I haven’t gotten to my vegetables yet, but here’s what I would do

Published 8:01 pm Tuesday, April 11, 2017

I did not plant any vegetables this year. At least not yet. Back in the cold weather I laid out plans in my mind to build a raised bed garden behind the shed, the only place in the back yard with full sun. There are some really neat designs on the Internet. There is one with a trellis attached to the back to accommodate the climbing plants. But that area is out of sight from the fenced back yard and I know from experience that we have rabbits, other wild life and plentiful bugs that would eat everything if we didn’t keep close watch.

Barring that idea, I thought of taking a couple of half barrels, putting an obelisk in each, and placing them right off the back door where I can keep track of the plants.

In my dream garden bed I would plant green beans—Kentucky Wonder pole beans. 

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Beans are some of the easiest vegetables to grow from seed. They pop out of the ground in a matter of days and the pole beans seem to do better for me than bush beans. They are more productive for longer periods of time.

Other plants would be cucumbers, green and red peppers, zucchini and yellow squash— all easily grown. The problem is they are hard to control and so prolific that we cannot eat all of them when they are at their best. I would really like to try raising kale. We have come to like it a lot for salads as well as cooking greens.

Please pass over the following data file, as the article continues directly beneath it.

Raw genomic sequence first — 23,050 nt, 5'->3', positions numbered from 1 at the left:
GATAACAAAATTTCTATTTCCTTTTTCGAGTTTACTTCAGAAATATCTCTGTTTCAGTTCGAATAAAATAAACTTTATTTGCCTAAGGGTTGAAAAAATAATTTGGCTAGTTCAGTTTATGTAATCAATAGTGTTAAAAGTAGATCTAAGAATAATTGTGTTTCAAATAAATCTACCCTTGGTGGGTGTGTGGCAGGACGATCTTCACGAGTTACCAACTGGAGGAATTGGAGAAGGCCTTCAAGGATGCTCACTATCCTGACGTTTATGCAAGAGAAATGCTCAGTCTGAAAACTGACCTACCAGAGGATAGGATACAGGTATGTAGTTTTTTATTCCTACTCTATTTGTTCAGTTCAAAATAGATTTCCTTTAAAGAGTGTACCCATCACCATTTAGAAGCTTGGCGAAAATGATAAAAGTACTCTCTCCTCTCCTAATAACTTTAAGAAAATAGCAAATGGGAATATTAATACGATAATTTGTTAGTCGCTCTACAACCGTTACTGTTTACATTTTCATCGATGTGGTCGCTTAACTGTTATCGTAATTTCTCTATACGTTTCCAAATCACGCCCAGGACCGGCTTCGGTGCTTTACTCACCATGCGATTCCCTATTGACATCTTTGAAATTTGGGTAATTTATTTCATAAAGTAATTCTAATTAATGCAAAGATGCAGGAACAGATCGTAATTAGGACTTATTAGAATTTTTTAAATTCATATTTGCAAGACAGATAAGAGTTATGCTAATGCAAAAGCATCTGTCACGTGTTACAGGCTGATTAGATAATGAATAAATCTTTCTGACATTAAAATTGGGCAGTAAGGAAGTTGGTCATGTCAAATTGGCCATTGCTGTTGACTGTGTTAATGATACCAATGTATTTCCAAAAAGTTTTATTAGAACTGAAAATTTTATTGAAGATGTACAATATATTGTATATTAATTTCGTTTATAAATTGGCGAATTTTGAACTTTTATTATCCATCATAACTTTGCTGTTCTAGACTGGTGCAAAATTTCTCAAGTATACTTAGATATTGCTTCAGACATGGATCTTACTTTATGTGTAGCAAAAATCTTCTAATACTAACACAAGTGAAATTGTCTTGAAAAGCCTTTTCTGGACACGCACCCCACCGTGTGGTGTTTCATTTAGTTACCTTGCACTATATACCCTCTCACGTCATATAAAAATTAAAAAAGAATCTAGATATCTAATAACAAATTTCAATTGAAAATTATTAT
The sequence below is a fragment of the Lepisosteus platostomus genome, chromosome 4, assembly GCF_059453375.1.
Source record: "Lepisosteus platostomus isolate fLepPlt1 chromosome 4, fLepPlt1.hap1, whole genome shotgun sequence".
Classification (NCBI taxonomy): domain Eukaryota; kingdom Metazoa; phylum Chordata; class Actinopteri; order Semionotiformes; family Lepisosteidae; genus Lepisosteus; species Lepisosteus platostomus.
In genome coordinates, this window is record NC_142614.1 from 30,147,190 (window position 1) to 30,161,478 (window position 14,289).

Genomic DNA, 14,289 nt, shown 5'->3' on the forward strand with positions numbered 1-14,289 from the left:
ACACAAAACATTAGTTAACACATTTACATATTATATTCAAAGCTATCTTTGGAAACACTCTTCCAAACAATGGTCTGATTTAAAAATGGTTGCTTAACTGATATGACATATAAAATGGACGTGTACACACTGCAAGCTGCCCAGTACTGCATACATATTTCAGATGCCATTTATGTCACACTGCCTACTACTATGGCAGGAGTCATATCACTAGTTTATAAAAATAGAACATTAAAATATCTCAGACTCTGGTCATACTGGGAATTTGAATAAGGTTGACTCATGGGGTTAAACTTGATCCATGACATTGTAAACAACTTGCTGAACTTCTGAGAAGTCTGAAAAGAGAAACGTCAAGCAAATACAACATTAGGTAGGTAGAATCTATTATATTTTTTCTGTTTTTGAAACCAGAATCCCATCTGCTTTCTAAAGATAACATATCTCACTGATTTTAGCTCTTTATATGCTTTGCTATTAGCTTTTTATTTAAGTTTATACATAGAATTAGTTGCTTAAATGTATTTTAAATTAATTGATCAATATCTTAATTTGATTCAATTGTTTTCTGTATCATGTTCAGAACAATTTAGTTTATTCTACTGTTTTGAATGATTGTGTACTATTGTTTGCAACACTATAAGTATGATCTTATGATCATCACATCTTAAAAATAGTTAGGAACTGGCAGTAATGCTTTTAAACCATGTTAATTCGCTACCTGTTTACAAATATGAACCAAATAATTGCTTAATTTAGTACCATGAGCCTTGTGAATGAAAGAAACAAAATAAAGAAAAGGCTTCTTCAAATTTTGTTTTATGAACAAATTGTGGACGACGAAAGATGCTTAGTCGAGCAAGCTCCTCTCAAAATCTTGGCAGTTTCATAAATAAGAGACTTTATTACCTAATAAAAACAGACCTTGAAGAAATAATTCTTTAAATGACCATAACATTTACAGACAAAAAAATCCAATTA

If I planted any tomatoes they would be plum or cherry variety, as I have had better luck with them in years past. Most all of these vegetables can be planted in a large container, rather than as a row crop in the ground, therefore ideally, they would be from starter plants and not seed.

The one thing I have had success in growing, albeit unintentionally, is sweet potatoes.

Two years ago my daughter from South Carolina, who has a very productive raised bed garden, brought me some of her home-grown sweet potatoes.

The ones I didn’t eat right away were placed in an open basket container in the garage and forgotten. When my husband found them sprouting he had the idea to plant them in the ground behind the pots of herbs. To make a long story short, they went crazy. Soon the whole area was a tangled mass of vines. They took over the garden and crawled across the sidewalk, crowding out all other plants. When I decided I had had enough I started yanking up the vines, and sure enough there were sweet potatoes of all sizes in clusters.  We ate the bigger ones.

Now as the weather is getting warm, I see a few of those vines starting to pop up, so I know we didn’t harvest all of them last year.

The biggest asset of having a garden is the convenience of having fresh vegetables on hand and you save money at the grocery. Plus, they seem to taste better.

That does it. In the process of writing this article, I have convinced myself to get busy and plant vegetables.  Now, as I hear from Southwest Georgians, the pecan trees are in bloom and it is safe to plant vegetables.